Front Page

Welcome to the website of the research project Political Forests – the Maya Forest

This project explores nature conservation politics in international borderlands with focus on the case of Maya Forest.

Maya Forest is a term developed by scholars and conservationists in the 1990s. It refers to the humid, tropical “Mayan” rainforests located in the borderlands of Mexico, Guatemala and Belize. Nowadays the region is also defined as a biodiversity hotspot.

The objective of the project is to research the developments, dynamics and challenges related to conservation in international borderlands, particularly in terms of the global strategy of transboundary conservation. The project seeks to bridge perspectives of International Relations, Borderlands Studies and Tropical Ecology.

In this website, you will find key information about the project in its different stages, forthcoming publications and divulgation endeavors.



Versus Online Popular Science Publication 30.05.2022:

Jaguar in trap camera
Jaguar in trap camera by Natura Mexicana

The Guardians of the Maya Forest

Lessons from transboundary nature conservation. Researchers from three continents discuss the extensions and the limits of the nature states: Hanna Laako et al. on the Maya Forest, Emily Wakild on Conservation as Coming Together, Ari Lehtinen the “Embryos of the Fennoscandian Greenbelt”, and Elisa Castro from Natura Mexicana about the transboundary ecosystem connectivity.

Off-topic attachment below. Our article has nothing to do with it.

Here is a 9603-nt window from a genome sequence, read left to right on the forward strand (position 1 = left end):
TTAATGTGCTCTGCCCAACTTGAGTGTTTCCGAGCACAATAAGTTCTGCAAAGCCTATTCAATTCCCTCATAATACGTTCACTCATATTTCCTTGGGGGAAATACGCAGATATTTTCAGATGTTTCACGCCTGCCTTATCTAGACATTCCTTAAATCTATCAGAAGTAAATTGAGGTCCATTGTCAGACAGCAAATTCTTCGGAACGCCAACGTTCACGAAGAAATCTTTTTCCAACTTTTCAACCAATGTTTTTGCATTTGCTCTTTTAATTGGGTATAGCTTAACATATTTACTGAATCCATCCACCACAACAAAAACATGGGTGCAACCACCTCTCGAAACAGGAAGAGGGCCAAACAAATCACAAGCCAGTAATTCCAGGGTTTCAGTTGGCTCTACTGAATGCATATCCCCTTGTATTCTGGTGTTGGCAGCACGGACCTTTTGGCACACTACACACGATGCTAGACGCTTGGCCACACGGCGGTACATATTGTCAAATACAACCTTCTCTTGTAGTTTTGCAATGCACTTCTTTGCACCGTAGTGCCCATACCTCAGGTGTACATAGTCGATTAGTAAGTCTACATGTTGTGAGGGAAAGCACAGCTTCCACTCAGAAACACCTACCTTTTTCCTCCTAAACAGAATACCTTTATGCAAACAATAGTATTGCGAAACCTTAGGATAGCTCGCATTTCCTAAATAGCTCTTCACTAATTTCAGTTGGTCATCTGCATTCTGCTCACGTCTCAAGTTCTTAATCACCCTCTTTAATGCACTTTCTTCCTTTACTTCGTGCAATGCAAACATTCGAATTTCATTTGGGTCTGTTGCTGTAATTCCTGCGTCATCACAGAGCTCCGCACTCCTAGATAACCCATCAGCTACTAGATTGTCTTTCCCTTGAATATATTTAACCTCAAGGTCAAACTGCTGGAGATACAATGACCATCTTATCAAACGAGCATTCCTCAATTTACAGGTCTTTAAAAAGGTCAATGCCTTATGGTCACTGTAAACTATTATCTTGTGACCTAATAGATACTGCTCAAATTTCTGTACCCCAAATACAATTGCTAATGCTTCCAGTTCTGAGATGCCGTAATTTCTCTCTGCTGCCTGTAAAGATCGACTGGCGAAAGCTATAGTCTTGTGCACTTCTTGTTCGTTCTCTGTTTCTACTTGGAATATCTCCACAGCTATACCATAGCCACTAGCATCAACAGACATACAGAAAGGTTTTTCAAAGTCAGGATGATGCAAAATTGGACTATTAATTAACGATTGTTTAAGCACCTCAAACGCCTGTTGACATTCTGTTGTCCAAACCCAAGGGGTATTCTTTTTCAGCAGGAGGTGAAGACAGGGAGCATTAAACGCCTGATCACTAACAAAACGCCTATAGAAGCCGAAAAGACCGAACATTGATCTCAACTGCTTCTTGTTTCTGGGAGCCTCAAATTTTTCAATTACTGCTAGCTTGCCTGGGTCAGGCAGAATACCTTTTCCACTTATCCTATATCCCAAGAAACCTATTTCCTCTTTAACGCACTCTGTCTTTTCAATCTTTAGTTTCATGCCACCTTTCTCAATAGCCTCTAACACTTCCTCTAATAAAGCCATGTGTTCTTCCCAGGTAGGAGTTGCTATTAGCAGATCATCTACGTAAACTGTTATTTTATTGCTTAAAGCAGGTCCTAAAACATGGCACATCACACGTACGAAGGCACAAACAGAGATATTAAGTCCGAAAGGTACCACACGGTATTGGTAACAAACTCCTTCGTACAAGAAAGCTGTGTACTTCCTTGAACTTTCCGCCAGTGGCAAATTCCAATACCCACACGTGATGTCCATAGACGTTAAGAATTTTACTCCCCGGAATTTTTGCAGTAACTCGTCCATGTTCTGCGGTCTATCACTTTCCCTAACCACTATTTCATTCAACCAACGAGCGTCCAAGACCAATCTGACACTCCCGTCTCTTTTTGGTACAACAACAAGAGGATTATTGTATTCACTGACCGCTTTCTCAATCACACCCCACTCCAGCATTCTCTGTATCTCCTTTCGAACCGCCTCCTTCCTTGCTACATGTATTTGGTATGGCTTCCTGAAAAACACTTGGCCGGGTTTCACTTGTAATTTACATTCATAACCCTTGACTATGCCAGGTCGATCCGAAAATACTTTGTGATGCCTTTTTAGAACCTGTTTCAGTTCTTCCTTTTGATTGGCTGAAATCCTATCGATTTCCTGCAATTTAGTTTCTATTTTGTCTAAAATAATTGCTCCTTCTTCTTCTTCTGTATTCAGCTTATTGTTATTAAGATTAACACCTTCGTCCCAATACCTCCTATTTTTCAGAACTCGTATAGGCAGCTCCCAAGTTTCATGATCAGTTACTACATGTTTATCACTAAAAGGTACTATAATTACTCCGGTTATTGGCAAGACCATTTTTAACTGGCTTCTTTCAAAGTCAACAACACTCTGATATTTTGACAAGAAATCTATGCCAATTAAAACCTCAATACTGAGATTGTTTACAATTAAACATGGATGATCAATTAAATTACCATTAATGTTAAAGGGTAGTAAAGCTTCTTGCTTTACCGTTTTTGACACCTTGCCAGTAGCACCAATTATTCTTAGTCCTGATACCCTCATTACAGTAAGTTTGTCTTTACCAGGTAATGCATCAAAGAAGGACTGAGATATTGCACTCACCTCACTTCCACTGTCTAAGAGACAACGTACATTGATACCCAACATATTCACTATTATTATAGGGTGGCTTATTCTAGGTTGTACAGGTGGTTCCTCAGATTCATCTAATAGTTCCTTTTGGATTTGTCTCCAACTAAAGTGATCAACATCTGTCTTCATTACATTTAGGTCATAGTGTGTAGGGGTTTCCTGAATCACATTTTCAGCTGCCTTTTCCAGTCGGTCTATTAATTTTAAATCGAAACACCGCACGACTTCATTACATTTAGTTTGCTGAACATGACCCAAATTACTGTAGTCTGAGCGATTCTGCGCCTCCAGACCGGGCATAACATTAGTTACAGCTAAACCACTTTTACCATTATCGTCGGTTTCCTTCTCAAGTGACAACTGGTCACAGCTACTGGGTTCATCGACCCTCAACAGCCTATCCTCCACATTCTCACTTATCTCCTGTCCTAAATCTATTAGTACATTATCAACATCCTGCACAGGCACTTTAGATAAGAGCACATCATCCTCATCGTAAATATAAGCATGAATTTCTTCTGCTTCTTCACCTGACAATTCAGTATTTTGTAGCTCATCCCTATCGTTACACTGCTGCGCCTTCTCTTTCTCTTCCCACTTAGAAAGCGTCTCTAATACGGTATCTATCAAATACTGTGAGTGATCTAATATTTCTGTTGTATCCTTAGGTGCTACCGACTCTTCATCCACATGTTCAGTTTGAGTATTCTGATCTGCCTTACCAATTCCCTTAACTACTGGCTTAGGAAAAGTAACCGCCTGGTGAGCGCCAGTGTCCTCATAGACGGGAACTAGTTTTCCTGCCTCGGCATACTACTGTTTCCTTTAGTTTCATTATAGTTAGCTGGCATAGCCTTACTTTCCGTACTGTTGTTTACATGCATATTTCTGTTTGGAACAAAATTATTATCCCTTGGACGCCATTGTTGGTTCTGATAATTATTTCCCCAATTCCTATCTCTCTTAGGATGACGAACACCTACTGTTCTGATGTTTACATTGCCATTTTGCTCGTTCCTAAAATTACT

UEF Interview by Sari Eskelinen 04.03.2022:

The interviewee
Hanna Laako (Varpu Heiskanen)

Transboundary conservation politics in the spotlight of an International Relations scholar

During her years in Mexico, Senior Researcher Hanna Laako took a large leap in the multidisciplinary research of global politics. Empirical and fieldwork-based research is slowly gaining relevance in International Relations.





Kone Foundation Different Routes-series article 10.12.2021:

Illustration by Pauliina Mäkelä

In Kalimantan and Mesoamerica, nature needs protection without leaving people behind

Somewhere far away, biodiversity is dwindling and rainforests are being cut down. Nature conservation is a hot topic of conversation, but people who live in the midst of environmental disputes are often overlooked in such debates. Science journalist Mikko Pelttari asked researchers of sparsely populated border regions how we could better understand areas with the most to protect and the most to lose.






Principal researcher

Principal researcher Hanna Laako

Hanna Laako

Hanna Laako is the principal researcher of the project. She holds a PhD in Political Science. She is specialized in Conservation Politics, Border and Borderlands Studies, Mesoamerica and International Relations. She has lived and worked in Southern Mexican Borderlands for more than 10 years.

The project is funded by the Mexican Council of Science and Technology CONACYT (2019-2020), and the Finnish Kone Foundation (2020-2024). It is carried out in El Colegio de la Frontera Sur (ECOSUR, Mexico 2019-2020) and in the University of Eastern Finland (UEF, Finland 2020-2024).

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